Rhetorical criticism is a practice at least as old as Plato. In the Phaedrus, Plato has Socrates examine a speech by Lysias to determine whether or not it is praiseworthy.
Rhetorical criticism analyzes symbolic artifacts (including words, phrases, images, gestures, performances, texts, films, and "discourse" in general) to discover how, and how well, they work: how they instruct, inform, entertain, move, arouse, perform, convince and, in general, persuade their audience, including whether and how they might improve their audience. In short, rhetorical criticism seeks to understand how symbols act on people.
“riticism is an art, not a science. It is not a scientific method; it uses subjective methods of argument; it exists on its own, not in conjunction with other methods of generating knowledge (i.e., social scientific or scientific)." The end goals of such criticism is greater understanding and appreciation: “By improving understanding and appreciation, the critic can offer new and potentially exciting ways for others to see the world. Through understanding we also produce knowledge about human communication; in theory this should help us to better govern our interactions with others.”
Other articles related to "rhetorical criticism, rhetorical, criticism":
... Rhetorical criticism of the Bible dates back to at least St ... Modern application of techniques of rhetorical analysis to biblical texts dates to James Muilenberg in 1968 as a corrective to form criticism, which Muilenberg saw as too generalized and ... For Muilenberg, rhetorical criticism emphasized the unique and unrepeatable message of the writer or speaker as addressed to his audience, including especially ...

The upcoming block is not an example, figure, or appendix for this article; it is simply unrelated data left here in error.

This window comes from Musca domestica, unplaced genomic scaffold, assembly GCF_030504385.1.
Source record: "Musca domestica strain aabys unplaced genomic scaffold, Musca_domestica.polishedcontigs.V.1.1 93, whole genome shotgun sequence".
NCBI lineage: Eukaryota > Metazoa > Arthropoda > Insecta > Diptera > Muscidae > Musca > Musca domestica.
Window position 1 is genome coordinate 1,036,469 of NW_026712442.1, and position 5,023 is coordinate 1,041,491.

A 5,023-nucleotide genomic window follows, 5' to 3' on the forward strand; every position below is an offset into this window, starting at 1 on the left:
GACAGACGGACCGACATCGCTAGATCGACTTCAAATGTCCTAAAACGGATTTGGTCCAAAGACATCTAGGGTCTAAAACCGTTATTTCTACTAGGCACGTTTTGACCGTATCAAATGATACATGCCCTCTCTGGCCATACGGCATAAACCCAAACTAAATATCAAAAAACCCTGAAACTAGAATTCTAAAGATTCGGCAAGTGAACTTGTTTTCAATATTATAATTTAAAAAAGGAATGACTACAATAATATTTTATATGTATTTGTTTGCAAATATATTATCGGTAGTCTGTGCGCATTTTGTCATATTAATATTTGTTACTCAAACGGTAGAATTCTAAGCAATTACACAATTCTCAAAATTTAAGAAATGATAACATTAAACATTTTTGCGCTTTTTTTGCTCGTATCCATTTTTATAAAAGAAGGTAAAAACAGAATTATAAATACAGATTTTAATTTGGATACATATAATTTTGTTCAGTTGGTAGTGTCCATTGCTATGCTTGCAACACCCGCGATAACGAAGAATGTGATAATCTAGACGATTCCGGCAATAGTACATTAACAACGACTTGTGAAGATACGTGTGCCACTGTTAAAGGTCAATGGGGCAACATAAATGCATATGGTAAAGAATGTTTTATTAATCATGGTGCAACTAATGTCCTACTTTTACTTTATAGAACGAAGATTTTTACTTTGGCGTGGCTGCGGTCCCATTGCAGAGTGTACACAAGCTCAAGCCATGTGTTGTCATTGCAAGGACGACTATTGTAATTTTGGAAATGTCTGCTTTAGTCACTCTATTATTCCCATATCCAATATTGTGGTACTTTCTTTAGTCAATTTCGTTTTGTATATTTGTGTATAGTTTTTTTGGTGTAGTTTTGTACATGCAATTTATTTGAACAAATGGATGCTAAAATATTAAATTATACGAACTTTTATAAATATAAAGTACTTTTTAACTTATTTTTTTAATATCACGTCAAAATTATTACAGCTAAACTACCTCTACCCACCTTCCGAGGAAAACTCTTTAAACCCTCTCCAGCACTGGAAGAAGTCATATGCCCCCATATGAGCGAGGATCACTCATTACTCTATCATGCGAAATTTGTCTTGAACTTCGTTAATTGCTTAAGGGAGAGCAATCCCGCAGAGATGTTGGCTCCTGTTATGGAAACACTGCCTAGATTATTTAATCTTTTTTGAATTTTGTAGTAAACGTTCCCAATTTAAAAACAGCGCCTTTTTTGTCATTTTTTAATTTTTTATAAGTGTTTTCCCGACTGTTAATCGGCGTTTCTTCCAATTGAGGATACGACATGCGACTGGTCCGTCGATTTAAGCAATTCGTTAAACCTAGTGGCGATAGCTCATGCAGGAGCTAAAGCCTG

... Communication Analysis (CA), or Rhetorical Criticism (Rhet Crit) is an individual event in which the speaker (or rhetor) has ten minutes to present the speech ... The speech structure usually consists of an introduction, presenting a rhetorical artifact, a discussion of a communication theory or model, application of the communication theory to the artifact, implications of ... The artifact may be anything that has rhetorical significance a book, a speech, an advertising campaign, a protest movement, etc ...
... Kuypers work in rhetorical criticism involves critical commentary on the state of the art in the field of rhetorical criticism ... Several publications demonstrate his effort to explain advocacy based criticism “Must We All Be Political Activists?” (2000) and “Criticism, Politics, and Objectivity Redivivus ” (2001 ... Kuypers has also edited Rhetorical Criticism Perspectives in Action (2009) in which he explains rhetoric, rhetorical criticism, and also presents 16 different perspectives ...
Famous quotes containing the words criticism and/or rhetorical:
“I am opposed to writing about the private lives of living authors and psychoanalyzing them while they are alive. Criticism is getting all mixed up with a combination of the Junior F.B.I.- men, discards from Freud and Jung and a sort of Columnist peep- hole and missing laundry list school.... Every young English professor sees gold in them dirty sheets now. Imagine what they can do with the soiled sheets of four legal beds by the same writer and you can see why their tongues are slavering.”
—Ernest Hemingway (18991961)
“Whoever inquires about our childhood wants to know something about our soul. If the question is not just a rhetorical one and the questioner has the patience to listen, he will come to realize that we love with horror and hate with an inexplicable love whatever caused us our greatest pain and difficulty.”
—Erika Burkart (20th century)